In school, students learn science, math, reading and, in some classrooms, empathy.
Across the region, teachers are thinking outside the box and finding ways to bring life to their lessons. In Tabernacle and Medford, two teachers are using current events to build the skill of understanding others.
Michael Dunlea, a third grade teacher in Tabernacle, is known for his creative teaching style. He was recently nominated for the National LifeChanger of the Year award by his colleague, Melissa Collins, a teacher from Memphis, Tennessee.
The pair teamed up from miles away to give their students a more diverse learning experience. Collins’ class is made up entirely of Black students, while Dunlea’s is mostly white.
Together, the third graders send letters, take virtual field trips, play math games and make friends.
“We can’t change our class,” Dunlea said. “We can’t change the town line. We may not be able to undo 400 years of systemic racism and things that have led to all-white communities or all-Black communities. So what we can do is create a space where students can get to know children who are different from them.
“In doing so, they find out that they have more in common than what is different.”
Dunlea has partnered with Collins for several years, but remote learning during the pandemic gave them an opportunity to strengthen their bond through technology.
On a video call, the 8- and 9-year-olds hear presentations from people like the director of the National Civil Rights Museum in Memphis, a chef, a cameraman and teachers from other countries.
Dunlea began to work with Collins after coming to terms with his own experiences growing up. Like the students he teaches, Dunlea went to school in a mostly Catholic, mostly white space.
“I had a lot of misunderstandings about things that were different because I just didn’t have exposure to them,” he explained.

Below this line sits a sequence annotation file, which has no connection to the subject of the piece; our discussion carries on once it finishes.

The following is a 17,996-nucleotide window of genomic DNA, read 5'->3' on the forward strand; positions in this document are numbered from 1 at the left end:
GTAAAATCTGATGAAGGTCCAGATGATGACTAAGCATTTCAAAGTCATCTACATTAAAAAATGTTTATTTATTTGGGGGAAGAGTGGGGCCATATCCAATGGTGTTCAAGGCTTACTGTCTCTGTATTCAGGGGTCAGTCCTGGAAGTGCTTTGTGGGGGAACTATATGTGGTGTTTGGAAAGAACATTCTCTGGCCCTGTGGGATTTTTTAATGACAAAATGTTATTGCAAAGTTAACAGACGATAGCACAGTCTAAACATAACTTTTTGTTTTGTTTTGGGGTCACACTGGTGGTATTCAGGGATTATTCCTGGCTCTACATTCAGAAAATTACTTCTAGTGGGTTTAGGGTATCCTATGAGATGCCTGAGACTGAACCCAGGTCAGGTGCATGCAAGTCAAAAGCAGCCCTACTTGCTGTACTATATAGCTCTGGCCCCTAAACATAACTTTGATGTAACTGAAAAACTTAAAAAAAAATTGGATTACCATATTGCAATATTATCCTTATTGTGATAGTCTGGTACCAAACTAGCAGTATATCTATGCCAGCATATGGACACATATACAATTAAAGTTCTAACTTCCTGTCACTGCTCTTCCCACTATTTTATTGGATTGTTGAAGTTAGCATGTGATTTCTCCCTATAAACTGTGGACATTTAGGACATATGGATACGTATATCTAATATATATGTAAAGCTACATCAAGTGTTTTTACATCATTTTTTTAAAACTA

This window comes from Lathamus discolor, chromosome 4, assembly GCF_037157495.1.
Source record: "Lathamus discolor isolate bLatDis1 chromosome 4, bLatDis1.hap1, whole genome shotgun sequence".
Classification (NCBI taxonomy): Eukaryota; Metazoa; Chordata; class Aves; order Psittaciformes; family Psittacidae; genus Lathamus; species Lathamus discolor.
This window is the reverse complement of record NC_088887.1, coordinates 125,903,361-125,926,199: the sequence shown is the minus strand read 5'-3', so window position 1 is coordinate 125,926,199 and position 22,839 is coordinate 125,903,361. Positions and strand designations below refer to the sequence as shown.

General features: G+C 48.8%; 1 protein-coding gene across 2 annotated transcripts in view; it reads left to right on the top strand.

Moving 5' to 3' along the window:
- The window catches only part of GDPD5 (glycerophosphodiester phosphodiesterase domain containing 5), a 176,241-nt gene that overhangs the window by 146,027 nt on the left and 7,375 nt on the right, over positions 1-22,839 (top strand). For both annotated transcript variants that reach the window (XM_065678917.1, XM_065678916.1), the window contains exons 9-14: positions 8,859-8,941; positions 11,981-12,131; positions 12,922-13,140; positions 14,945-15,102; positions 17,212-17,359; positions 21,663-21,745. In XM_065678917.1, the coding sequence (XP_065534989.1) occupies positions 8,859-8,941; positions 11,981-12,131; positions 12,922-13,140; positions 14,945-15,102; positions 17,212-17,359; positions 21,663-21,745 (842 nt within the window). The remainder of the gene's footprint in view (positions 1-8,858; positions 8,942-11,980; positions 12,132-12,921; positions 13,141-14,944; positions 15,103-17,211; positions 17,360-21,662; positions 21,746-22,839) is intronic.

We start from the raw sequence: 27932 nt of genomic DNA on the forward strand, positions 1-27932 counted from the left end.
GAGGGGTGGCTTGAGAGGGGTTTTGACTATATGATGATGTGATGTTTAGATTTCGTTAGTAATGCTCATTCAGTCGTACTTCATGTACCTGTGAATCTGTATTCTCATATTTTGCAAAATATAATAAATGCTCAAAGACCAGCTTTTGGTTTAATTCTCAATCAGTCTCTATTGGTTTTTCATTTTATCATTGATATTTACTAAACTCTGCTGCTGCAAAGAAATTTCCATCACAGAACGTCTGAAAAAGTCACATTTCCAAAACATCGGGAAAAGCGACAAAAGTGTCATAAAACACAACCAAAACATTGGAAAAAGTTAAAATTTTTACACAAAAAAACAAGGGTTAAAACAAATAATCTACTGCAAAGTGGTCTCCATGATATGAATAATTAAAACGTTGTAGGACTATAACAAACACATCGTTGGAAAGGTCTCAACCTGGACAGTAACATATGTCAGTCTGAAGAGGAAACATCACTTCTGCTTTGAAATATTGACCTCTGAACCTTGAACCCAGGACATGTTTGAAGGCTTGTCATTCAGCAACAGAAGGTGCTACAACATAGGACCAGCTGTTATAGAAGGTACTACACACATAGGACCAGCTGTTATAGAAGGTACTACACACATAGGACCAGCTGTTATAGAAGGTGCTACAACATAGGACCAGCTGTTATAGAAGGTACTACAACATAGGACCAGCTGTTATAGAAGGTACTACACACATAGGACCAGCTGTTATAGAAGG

The teacher began to make friends from diverse backgrounds while he was on a national teaching fellowship.
“I felt so much more committed as a human to try to make things better,” he noted. “The sooner we let kids meet people who are different, we take away fear and ignorance and we allow them just to see others as humans.”
At Shawnee High School in Medford, AP Language and Composition teacher Davon Loeb was inspired by current events to revamp his lessons. After Jan. 6 — the day rioters attacked the nation’s Capitol — he spoke with his students about that day, policing and racial injustice.
The purpose of AP Language and Composition is to discuss how rhetoric persuades people to think one way or another. Loeb brought in a police officer to share his side of the story, the class discussed it and students got to work writing objectively about the riots.
“Students researched articles that celebrated the heroes of the riot at the Capitol rather than solely on destruction, culpability, and political division,” Loeb said.
Relating lessons to current events can make learning easier, he explained, because students have a better understanding and can connect to what they’re reading. Loeb also has a goal of building empathy in his students.
“As an educator, it is my responsibility to help students gain a literacy about the world around them. I want students, regardless of their identity, to take any injustice personally,” he stated.
“I want them to form genuine empathy that is firm and unwavering. Empathy that does not favor one group of people over another. Empathy that will carry them throughout the course of their lives.”